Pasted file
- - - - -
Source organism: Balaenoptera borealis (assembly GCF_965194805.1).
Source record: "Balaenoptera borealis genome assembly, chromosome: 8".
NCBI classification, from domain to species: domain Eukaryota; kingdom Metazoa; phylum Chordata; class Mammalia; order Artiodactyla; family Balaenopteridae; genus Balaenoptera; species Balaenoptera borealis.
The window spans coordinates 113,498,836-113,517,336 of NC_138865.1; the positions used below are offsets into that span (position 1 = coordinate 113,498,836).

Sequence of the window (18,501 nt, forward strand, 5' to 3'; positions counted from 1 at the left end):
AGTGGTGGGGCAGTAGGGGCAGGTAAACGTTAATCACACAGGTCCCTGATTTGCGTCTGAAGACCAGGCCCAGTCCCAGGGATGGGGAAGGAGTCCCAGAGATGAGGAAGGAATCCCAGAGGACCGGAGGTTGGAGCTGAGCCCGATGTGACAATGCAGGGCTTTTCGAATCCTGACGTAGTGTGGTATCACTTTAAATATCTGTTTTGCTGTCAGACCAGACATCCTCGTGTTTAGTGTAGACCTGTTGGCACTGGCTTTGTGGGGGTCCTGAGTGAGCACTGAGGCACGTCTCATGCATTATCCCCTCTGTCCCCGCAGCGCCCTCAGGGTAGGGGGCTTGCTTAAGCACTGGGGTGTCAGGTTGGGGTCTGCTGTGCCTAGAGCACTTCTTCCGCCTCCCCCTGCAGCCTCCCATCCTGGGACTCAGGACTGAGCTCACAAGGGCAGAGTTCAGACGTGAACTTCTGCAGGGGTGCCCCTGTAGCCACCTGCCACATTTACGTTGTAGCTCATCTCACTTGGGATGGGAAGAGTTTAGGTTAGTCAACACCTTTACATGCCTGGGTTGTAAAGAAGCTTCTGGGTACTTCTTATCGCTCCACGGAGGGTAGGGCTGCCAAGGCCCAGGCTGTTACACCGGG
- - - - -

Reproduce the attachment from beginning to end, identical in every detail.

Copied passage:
Source organism: Balaenoptera borealis (assembly GCF_965194805.1).
Source record: "Balaenoptera borealis genome assembly, chromosome: 8".
NCBI classification, from domain to species: domain Eukaryota; kingdom Metazoa; phylum Chordata; class Mammalia; order Artiodactyla; family Balaenopteridae; genus Balaenoptera; species Balaenoptera borealis.
The window spans coordinates 113,498,836-113,517,336 of NC_138865.1; the positions used below are offsets into that span (position 1 = coordinate 113,498,836).

Sequence of the window (18,501 nt, forward strand, 5' to 3'; positions counted from 1 at the left end):
AGTGGTGGGGCAGTAGGGGCAGGTAAACGTTAATCACACAGGTCCCTGATTTGCGTCTGAAGACCAGGCCCAGTCCCAGGGATGGGGAAGGAGTCCCAGAGATGAGGAAGGAATCCCAGAGGACCGGAGGTTGGAGCTGAGCCCGATGTGACAATGCAGGGCTTTTCGAATCCTGACGTAGTGTGGTATCACTTTAAATATCTGTTTTGCTGTCAGACCAGACATCCTCGTGTTTAGTGTAGACCTGTTGGCACTGGCTTTGTGGGGGTCCTGAGTGAGCACTGAGGCACGTCTCATGCATTATCCCCTCTGTCCCCGCAGCGCCCTCAGGGTAGGGGGCTTGCTTAAGCACTGGGGTGTCAGGTTGGGGTCTGCTGTGCCTAGAGCACTTCTTCCGCCTCCCCCTGCAGCCTCCCATCCTGGGACTCAGGACTGAGCTCACAAGGGCAGAGTTCAGACGTGAACTTCTGCAGGGGTGCCCCTGTAGCCACCTGCCACATTTACGTTGTAGCTCATCTCACTTGGGATGGGAAGAGTTTAGGTTAGTCAACACCTTTACATGCCTGGGTTGTAAAGAAGCTTCTGGGTACTTCTTATCGCTCCACGGAGGGTAGGGCTGCCAAGGCCCAGGCTGTTACACCGGG